Halgas Scout Reservation is located within the New Jersey Pinelands National Preserve. The Pinelands or Pine Barrens as they are commonly called contain various different forest types and habitat, ranging from wet swampy pine forests to the dry sandy pigmy forests of Bass River and Penn State Forests. Each forest type provides critical habitat for the many threatened and endangered species who live in the Pinelands.
Halgas Scout Reservation is situated within the Pine/Shrub Oak and Pitch Pine Lowlands Native Forest Types. The Pine/Shrub Oak forest type is found in the large, frequently burned fire-sheds of the central Pinelands, on low sandy terraces adjacent to pitch pine lowlands or other wetlands.
Characteristics of a Pine/Shrub Oak forest consist of typically 50 to 75 percent Pine cover of Pitch Pine or Shortleaf Pine. Tree-oak cover is absent or under five percent in most pine/shrub oak “barrens”, and five to 25 percent in pine/oak/shrub-oak “woodlands.” When present, tree-oak species often include black oak, post oak, scarlet oak, and rarely chestnut oak, white oak and southern red oak. Shrub-oak cover (blackjack oak or scrub-oak) is over five percent and is typically between 25 and 100 percent.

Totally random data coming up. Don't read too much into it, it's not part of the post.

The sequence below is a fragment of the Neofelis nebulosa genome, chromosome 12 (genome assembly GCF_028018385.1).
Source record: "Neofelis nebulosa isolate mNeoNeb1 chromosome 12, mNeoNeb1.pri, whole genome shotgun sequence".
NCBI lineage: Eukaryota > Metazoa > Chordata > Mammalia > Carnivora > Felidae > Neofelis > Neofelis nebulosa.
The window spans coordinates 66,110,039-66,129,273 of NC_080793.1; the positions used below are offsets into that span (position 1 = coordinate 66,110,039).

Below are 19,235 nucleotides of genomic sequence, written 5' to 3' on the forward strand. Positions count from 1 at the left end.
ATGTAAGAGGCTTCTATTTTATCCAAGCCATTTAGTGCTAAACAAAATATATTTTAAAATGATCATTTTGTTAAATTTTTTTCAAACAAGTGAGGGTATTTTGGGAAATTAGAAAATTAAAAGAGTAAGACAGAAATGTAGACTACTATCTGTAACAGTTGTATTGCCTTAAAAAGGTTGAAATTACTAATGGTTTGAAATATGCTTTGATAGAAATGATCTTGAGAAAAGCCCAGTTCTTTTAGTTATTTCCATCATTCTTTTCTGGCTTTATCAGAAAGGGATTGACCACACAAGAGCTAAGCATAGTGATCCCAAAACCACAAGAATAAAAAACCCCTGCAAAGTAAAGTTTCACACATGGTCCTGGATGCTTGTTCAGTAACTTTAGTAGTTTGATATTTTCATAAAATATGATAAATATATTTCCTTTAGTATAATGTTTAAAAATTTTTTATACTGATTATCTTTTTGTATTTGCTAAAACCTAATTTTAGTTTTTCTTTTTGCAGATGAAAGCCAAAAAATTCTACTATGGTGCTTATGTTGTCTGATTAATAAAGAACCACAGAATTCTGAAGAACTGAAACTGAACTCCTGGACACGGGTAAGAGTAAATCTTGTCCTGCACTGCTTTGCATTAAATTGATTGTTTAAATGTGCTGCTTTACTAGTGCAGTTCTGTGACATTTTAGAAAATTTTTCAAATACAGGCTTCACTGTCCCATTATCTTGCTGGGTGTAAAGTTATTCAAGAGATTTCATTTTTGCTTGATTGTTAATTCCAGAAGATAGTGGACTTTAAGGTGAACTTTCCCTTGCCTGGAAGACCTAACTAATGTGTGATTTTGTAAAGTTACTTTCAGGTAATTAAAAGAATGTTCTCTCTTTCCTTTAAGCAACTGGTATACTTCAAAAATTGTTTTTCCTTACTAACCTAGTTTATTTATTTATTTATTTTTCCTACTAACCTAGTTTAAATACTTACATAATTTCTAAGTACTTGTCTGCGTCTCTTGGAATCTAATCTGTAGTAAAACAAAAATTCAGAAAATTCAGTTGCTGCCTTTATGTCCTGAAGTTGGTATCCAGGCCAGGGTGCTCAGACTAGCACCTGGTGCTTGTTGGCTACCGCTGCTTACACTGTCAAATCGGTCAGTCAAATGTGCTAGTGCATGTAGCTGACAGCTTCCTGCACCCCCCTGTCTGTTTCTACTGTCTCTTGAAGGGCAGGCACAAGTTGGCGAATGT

Low shrub cover is dominated by black huckleberry, low bush blueberry, greenbrier; and often includes early successional species such as bearberry, pixie moss, pine-barrens hudsonia, sandwort, Pennsylvania sedge, little bluestem, and lichens, especially where an open pine canopy is maintained.
Pitch Pine Lowlands are characterized as areas dominated by pitch pine and supporting one or more of the following hydrophytic plants (growing wholly or partially in water): Red maple, Blackgum, Gray birch, Leatherleaf, Dangleberry, Sheep laurel, Highbush blueberry, Sweet pepperbush, and Wintergreen.
Other plant species, to include native plants, are present at Halgas. These lists are simply characterizations of the forest types, not an all-inclusive list of identifiable species at the camp.
Halgas also contains various different habitats within these forest types. There are three intermittent streams flowing through the property as well as numerous small ponds. These bodies of water not only provide critical watering to larger wildlife, they also provide micro habitats for various species of aquatic life.
The wetland areas provide pools of water that are present long enough for some amphibians to lay eggs and promote metamorphoses but dry up in late summer preventing the development of predatory fish populations. Vegetation surrounding these wetlands often includes tall grasses, cattails, and mosses.